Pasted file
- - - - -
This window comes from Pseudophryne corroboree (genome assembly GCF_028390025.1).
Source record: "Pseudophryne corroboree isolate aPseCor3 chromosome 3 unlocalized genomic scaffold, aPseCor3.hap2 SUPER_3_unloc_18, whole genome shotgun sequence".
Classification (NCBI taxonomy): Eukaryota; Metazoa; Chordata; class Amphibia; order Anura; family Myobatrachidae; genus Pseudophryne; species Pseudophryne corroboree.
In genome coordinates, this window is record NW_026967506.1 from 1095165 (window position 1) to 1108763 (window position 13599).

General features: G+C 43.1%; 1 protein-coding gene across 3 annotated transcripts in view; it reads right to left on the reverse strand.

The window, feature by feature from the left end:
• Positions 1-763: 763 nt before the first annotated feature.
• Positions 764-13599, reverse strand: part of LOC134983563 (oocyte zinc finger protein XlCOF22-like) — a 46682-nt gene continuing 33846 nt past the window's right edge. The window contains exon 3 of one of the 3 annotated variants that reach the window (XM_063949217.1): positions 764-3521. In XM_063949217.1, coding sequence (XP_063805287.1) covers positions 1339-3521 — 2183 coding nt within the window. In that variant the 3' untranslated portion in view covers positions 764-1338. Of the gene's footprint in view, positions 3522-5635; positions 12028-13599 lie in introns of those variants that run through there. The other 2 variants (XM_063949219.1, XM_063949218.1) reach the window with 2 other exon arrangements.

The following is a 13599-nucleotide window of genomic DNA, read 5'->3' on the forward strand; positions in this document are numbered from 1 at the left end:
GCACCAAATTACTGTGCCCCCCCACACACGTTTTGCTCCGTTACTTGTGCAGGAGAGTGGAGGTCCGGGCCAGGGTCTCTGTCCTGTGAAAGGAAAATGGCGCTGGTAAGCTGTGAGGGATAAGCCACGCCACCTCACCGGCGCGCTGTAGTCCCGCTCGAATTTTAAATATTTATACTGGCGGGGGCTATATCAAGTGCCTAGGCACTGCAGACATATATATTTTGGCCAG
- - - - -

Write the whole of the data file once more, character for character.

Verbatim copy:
This window comes from Pseudophryne corroboree (genome assembly GCF_028390025.1).
Source record: "Pseudophryne corroboree isolate aPseCor3 chromosome 3 unlocalized genomic scaffold, aPseCor3.hap2 SUPER_3_unloc_18, whole genome shotgun sequence".
Classification (NCBI taxonomy): Eukaryota; Metazoa; Chordata; class Amphibia; order Anura; family Myobatrachidae; genus Pseudophryne; species Pseudophryne corroboree.
In genome coordinates, this window is record NW_026967506.1 from 1095165 (window position 1) to 1108763 (window position 13599).

General features: G+C 43.1%; 1 protein-coding gene across 3 annotated transcripts in view; it reads right to left on the reverse strand.

The window, feature by feature from the left end:
• Positions 1-763: 763 nt before the first annotated feature.
• Positions 764-13599, reverse strand: part of LOC134983563 (oocyte zinc finger protein XlCOF22-like) — a 46682-nt gene continuing 33846 nt past the window's right edge. The window contains exon 3 of one of the 3 annotated variants that reach the window (XM_063949217.1): positions 764-3521. In XM_063949217.1, coding sequence (XP_063805287.1) covers positions 1339-3521 — 2183 coding nt within the window. In that variant the 3' untranslated portion in view covers positions 764-1338. Of the gene's footprint in view, positions 3522-5635; positions 12028-13599 lie in introns of those variants that run through there. The other 2 variants (XM_063949219.1, XM_063949218.1) reach the window with 2 other exon arrangements.

The following is a 13599-nucleotide window of genomic DNA, read 5'->3' on the forward strand; positions in this document are numbered from 1 at the left end:
GCACCAAATTACTGTGCCCCCCCACACACGTTTTGCTCCGTTACTTGTGCAGGAGAGTGGAGGTCCGGGCCAGGGTCTCTGTCCTGTGAAAGGAAAATGGCGCTGGTAAGCTGTGAGGGATAAGCCACGCCACCTCACCGGCGCGCTGTAGTCCCGCTCGAATTTTAAATATTTATACTGGCGGGGGCTATATCAAGTGCCTAGGCACTGCAGACATATATATTTTGGCCAG